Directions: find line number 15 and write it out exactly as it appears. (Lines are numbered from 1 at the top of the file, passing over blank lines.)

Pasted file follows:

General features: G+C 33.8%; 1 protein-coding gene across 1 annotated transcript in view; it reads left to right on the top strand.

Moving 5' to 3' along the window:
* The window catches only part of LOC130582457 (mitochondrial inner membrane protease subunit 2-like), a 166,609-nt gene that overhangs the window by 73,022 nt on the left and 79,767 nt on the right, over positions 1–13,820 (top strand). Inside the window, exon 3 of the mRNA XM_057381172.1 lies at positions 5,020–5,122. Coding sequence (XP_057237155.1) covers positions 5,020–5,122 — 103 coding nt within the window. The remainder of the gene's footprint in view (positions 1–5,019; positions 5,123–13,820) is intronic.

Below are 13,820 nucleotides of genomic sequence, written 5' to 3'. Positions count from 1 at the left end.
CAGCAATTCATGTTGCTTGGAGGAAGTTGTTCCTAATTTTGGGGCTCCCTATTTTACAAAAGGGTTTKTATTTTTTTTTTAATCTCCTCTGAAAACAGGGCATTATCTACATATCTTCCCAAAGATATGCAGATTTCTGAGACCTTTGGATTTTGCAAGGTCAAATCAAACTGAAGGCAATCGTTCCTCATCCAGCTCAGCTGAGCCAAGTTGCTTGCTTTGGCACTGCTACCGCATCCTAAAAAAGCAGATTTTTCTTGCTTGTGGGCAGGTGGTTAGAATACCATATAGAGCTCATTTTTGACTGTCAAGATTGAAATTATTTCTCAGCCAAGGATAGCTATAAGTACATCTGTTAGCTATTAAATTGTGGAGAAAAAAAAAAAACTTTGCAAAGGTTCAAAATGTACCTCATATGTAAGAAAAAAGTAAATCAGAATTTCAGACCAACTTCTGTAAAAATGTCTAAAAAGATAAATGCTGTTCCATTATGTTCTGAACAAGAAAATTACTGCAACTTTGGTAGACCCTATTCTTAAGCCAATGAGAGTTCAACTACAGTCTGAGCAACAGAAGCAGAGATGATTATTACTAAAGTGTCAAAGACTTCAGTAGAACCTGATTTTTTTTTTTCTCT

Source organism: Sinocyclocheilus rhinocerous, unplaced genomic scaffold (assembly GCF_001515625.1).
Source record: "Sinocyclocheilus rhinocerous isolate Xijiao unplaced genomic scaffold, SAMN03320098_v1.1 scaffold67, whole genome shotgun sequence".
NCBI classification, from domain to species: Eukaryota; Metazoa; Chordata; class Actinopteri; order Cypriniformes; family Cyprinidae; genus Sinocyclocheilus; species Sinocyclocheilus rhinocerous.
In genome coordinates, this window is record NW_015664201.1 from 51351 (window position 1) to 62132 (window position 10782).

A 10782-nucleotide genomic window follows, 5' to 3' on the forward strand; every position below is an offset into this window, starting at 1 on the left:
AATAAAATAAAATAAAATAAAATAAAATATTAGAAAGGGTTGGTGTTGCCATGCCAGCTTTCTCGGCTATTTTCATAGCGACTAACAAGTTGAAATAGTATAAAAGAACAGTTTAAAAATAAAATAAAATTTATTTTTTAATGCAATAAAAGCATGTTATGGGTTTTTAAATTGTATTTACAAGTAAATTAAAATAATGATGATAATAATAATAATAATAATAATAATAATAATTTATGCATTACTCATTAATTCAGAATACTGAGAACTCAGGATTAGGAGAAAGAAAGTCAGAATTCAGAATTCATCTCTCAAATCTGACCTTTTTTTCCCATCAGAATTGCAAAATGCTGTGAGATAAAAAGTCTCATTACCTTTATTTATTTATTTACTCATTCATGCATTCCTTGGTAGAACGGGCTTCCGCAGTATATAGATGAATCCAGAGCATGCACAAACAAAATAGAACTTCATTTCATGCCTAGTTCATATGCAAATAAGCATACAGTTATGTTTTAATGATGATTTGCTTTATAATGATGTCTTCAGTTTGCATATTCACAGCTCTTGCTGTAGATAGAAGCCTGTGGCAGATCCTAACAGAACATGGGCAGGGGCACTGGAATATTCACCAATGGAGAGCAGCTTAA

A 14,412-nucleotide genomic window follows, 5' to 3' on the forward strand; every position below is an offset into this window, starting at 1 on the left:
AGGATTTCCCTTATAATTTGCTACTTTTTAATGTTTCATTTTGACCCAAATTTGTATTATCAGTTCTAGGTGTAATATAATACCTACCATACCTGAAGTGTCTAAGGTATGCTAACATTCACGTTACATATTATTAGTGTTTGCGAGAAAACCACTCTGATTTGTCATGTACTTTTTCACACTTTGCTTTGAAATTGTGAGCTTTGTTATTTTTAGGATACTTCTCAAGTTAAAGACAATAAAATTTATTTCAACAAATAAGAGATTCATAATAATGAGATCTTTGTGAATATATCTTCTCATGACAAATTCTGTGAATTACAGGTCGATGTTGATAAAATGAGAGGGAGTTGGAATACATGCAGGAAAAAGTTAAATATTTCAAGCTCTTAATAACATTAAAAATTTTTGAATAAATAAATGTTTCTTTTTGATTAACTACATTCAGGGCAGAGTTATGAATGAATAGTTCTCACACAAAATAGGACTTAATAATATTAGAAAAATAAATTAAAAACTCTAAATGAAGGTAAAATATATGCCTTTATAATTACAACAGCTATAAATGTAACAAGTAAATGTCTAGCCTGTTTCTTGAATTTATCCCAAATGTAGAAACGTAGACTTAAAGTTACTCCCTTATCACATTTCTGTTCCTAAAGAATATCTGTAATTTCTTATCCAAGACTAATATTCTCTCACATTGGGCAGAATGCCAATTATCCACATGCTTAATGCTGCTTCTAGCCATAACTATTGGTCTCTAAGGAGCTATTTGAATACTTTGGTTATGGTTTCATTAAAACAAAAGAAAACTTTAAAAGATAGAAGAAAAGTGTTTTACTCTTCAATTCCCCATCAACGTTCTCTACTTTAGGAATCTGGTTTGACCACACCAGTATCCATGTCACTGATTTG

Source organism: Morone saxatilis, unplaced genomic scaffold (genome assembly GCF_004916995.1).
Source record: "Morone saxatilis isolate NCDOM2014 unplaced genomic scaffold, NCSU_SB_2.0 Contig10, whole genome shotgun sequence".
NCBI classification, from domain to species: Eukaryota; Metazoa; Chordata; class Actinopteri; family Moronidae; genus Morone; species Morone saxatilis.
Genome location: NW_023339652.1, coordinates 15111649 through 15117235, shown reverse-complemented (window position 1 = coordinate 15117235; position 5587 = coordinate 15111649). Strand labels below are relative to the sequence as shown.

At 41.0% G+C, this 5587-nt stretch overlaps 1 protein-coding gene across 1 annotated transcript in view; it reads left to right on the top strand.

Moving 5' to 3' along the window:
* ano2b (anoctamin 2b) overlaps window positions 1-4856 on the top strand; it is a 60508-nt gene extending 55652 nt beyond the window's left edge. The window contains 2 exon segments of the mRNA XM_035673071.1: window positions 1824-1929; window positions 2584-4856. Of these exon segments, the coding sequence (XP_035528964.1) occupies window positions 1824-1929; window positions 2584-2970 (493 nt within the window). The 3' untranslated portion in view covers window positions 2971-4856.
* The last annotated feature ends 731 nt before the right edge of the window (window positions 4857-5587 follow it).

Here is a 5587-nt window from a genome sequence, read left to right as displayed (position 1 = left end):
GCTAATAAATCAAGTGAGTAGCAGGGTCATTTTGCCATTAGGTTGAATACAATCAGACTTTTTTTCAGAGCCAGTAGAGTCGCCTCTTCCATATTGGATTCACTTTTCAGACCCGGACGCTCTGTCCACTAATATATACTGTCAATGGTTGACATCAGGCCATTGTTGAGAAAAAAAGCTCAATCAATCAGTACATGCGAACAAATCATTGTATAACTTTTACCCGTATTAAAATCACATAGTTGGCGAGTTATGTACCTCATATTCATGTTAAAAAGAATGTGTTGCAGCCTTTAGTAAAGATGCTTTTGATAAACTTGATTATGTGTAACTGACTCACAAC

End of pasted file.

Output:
Source record: "Morone saxatilis isolate NCDOM2014 unplaced genomic scaffold, NCSU_SB_2.0 Contig10, whole genome shotgun sequence".